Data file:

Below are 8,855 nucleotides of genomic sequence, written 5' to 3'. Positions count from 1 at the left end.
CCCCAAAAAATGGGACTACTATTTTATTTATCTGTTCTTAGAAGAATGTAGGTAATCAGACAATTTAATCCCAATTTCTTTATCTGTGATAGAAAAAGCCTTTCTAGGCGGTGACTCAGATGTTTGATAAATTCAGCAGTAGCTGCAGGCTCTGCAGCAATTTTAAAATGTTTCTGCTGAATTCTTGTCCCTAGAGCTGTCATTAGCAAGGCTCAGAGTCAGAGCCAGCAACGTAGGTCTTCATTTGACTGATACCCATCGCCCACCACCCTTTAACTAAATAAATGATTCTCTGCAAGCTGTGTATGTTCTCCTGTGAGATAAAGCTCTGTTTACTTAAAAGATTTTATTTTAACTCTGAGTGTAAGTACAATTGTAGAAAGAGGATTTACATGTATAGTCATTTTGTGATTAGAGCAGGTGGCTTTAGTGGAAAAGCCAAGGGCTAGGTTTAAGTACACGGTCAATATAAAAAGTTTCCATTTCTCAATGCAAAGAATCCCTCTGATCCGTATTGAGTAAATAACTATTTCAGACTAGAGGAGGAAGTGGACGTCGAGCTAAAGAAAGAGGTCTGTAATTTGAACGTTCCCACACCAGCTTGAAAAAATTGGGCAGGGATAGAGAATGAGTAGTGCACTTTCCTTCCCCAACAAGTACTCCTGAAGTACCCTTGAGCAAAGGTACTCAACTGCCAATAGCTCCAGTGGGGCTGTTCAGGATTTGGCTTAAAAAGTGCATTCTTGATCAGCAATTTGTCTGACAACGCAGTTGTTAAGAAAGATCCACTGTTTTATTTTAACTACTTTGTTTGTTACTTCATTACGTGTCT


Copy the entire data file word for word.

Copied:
Below are 8,855 nucleotides of genomic sequence, written 5' to 3'. Positions count from 1 at the left end.
CCCCAAAAAATGGGACTACTATTTTATTTATCTGTTCTTAGAAGAATGTAGGTAATCAGACAATTTAATCCCAATTTCTTTATCTGTGATAGAAAAAGCCTTTCTAGGCGGTGACTCAGATGTTTGATAAATTCAGCAGTAGCTGCAGGCTCTGCAGCAATTTTAAAATGTTTCTGCTGAATTCTTGTCCCTAGAGCTGTCATTAGCAAGGCTCAGAGTCAGAGCCAGCAACGTAGGTCTTCATTTGACTGATACCCATCGCCCACCACCCTTTAACTAAATAAATGATTCTCTGCAAGCTGTGTATGTTCTCCTGTGAGATAAAGCTCTGTTTACTTAAAAGATTTTATTTTAACTCTGAGTGTAAGTACAATTGTAGAAAGAGGATTTACATGTATAGTCATTTTGTGATTAGAGCAGGTGGCTTTAGTGGAAAAGCCAAGGGCTAGGTTTAAGTACACGGTCAATATAAAAAGTTTCCATTTCTCAATGCAAAGAATCCCTCTGATCCGTATTGAGTAAATAACTATTTCAGACTAGAGGAGGAAGTGGACGTCGAGCTAAAGAAAGAGGTCTGTAATTTGAACGTTCCCACACCAGCTTGAAAAAATTGGGCAGGGATAGAGAATGAGTAGTGCACTTTCCTTCCCCAACAAGTACTCCTGAAGTACCCTTGAGCAAAGGTACTCAACTGCCAATAGCTCCAGTGGGGCTGTTCAGGATTTGGCTTAAAAAGTGCATTCTTGATCAGCAATTTGTCTGACAACGCAGTTGTTAAGAAAGATCCACTGTTTTATTTTAACTACTTTGTTTGTTACTTCATTACGTGTCT